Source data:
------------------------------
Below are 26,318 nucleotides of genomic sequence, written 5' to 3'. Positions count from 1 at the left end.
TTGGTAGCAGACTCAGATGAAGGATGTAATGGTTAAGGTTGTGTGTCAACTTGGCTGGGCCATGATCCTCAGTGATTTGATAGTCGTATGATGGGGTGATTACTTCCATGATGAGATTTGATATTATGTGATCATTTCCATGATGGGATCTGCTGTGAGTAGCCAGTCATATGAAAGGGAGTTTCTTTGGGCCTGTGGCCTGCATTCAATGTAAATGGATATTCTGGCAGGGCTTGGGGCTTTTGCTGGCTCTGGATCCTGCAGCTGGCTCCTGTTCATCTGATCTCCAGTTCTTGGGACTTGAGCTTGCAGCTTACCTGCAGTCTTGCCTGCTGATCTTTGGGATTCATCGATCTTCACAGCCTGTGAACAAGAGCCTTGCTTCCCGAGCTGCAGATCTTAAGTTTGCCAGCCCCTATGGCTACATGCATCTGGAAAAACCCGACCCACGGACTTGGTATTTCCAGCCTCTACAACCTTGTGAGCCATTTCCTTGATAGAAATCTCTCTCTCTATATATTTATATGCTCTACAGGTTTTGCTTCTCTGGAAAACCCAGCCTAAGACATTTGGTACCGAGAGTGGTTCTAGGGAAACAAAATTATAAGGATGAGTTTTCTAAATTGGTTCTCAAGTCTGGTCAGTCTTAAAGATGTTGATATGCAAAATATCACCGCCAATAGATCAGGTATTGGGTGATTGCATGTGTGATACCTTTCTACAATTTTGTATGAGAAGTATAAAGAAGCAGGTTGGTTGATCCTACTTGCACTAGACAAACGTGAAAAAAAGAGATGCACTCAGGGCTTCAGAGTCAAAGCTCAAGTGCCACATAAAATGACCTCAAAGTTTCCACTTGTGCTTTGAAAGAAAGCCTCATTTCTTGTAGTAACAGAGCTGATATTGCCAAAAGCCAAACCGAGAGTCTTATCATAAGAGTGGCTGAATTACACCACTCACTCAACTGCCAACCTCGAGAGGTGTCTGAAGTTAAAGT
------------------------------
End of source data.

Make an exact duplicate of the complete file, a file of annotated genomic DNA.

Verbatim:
Below are 26,318 nucleotides of genomic sequence, written 5' to 3'. Positions count from 1 at the left end.
TTGGTAGCAGACTCAGATGAAGGATGTAATGGTTAAGGTTGTGTGTCAACTTGGCTGGGCCATGATCCTCAGTGATTTGATAGTCGTATGATGGGGTGATTACTTCCATGATGAGATTTGATATTATGTGATCATTTCCATGATGGGATCTGCTGTGAGTAGCCAGTCATATGAAAGGGAGTTTCTTTGGGCCTGTGGCCTGCATTCAATGTAAATGGATATTCTGGCAGGGCTTGGGGCTTTTGCTGGCTCTGGATCCTGCAGCTGGCTCCTGTTCATCTGATCTCCAGTTCTTGGGACTTGAGCTTGCAGCTTACCTGCAGTCTTGCCTGCTGATCTTTGGGATTCATCGATCTTCACAGCCTGTGAACAAGAGCCTTGCTTCCCGAGCTGCAGATCTTAAGTTTGCCAGCCCCTATGGCTACATGCATCTGGAAAAACCCGACCCACGGACTTGGTATTTCCAGCCTCTACAACCTTGTGAGCCATTTCCTTGATAGAAATCTCTCTCTCTATATATTTATATGCTCTACAGGTTTTGCTTCTCTGGAAAACCCAGCCTAAGACATTTGGTACCGAGAGTGGTTCTAGGGAAACAAAATTATAAGGATGAGTTTTCTAAATTGGTTCTCAAGTCTGGTCAGTCTTAAAGATGTTGATATGCAAAATATCACCGCCAATAGATCAGGTATTGGGTGATTGCATGTGTGATACCTTTCTACAATTTTGTATGAGAAGTATAAAGAAGCAGGTTGGTTGATCCTACTTGCACTAGACAAACGTGAAAAAAAGAGATGCACTCAGGGCTTCAGAGTCAAAGCTCAAGTGCCACATAAAATGACCTCAAAGTTTCCACTTGTGCTTTGAAAGAAAGCCTCATTTCTTGTAGTAACAGAGCTGATATTGCCAAAAGCCAAACCGAGAGTCTTATCATAAGAGTGGCTGAATTACACCACTCACTCAACTGCCAACCTCGAGAGGTGTCTGAAGTTAAAGT